The District of Delaware has recently instituted several requirements in patent cases, many in response to the overwhelming caseload in part due to a judicial vacancy. In addition to the specific patent standing orders that all judges have issued, there are other standing orders aimed at efficiency and disclosure.
For example, Chief Judge Colm Connolly has specific orders requiring heightened Rule 7.1 disclosures and disclosures of third-party litigation funding. When these standing orders were issued, it was unknown how the Court would be handling these requirements. It is now clear the Court will enforce the requirements and parties not complying with those requirements will face consequences.
On August 17, 2022, in Longbeam Technologies LLC v. Amazon.com, Inc., C.A. No. 21-1559 (CFC), Chief Judge Connolly issued an oral order in response to a parties’ Rule 7.1 disclosure and third-party funding statements. The Court stated, “I have concerns about Longbeam’s standing to pursue this action and whether it has complied with the Court’s standing order regarding third-party litigation funding arrangements.” The Court granted the defendant’s request to conduct discovery on third-party litigation funding including but not limited to “documents and testimony from Longbeam’s principals relevant to the issues of standing and third-party litigation funding, including the nature and extent of IP edge’s interests in this litigation and the asserted patents.” The Court stayed the case to conduct this discovery. This demonstrates that parties need to take the disclosure requirements seriously to avoid negative consequences. The best practice is to err on side of disclosure.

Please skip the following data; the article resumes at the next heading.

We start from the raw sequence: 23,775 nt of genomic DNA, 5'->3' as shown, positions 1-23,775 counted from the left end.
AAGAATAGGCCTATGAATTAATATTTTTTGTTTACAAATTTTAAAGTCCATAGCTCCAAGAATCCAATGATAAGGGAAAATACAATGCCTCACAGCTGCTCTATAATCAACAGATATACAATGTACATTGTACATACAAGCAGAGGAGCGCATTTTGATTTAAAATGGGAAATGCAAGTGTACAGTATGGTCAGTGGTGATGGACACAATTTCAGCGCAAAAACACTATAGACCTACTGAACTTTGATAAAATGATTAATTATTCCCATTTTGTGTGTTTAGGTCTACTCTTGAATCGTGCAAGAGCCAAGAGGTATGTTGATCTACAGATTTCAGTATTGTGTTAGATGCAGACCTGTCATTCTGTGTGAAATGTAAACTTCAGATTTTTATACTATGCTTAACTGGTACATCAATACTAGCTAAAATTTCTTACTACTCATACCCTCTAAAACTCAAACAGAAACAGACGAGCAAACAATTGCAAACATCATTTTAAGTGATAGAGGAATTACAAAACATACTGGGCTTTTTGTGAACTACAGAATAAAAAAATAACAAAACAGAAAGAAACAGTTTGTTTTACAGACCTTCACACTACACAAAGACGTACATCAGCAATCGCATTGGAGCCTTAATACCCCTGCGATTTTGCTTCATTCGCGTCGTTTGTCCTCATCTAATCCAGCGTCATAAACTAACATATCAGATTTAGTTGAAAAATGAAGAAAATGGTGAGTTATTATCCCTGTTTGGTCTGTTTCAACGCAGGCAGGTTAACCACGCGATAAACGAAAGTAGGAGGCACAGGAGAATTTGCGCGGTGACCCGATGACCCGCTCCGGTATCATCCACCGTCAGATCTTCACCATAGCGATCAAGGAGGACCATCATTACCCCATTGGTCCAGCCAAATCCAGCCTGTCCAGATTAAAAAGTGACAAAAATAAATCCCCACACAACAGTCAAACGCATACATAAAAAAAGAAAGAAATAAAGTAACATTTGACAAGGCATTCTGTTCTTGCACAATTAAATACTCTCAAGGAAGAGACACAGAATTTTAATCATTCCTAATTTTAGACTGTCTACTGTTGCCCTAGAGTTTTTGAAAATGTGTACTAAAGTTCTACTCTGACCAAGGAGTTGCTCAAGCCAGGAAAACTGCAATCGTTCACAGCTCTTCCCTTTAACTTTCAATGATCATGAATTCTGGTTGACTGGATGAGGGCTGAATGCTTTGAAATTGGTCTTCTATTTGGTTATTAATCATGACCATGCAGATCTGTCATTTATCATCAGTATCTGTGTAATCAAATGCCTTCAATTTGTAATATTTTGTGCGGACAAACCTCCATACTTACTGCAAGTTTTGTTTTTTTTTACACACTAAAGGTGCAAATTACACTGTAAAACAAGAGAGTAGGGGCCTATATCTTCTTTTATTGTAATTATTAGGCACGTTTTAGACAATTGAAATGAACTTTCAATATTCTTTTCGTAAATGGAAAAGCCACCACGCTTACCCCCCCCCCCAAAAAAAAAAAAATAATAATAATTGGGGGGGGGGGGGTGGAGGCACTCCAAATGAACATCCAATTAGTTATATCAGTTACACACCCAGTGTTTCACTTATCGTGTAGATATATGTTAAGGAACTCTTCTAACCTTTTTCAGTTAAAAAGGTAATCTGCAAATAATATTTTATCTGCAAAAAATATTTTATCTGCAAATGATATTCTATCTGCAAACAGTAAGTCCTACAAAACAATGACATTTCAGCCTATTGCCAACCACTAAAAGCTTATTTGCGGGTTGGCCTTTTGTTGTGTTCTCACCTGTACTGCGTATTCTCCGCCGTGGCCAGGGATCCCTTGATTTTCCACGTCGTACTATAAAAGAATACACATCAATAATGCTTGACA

Overall, clients with litigation in the District of Delaware should be prepared for the possibility of more requirements and procedures. Last month at a Delaware Federal Bar event, Chief Judge Connolly provided the Court’s Annual Report on the Court’s status. Chief Judge Connolly discussed the heavy case load of the Court, which has more patent and security cases than most all Courts in the country when you look at weighted averages. Chief Judge Connolly discussed methods the Court would be using including: utilization of magistrates, special masters, and further orders. This month, the Court also announced a new filing deadline of 5:00 pm instead of 6:00 pm for filings other than initial pleadings, which is effective September 1, 2022.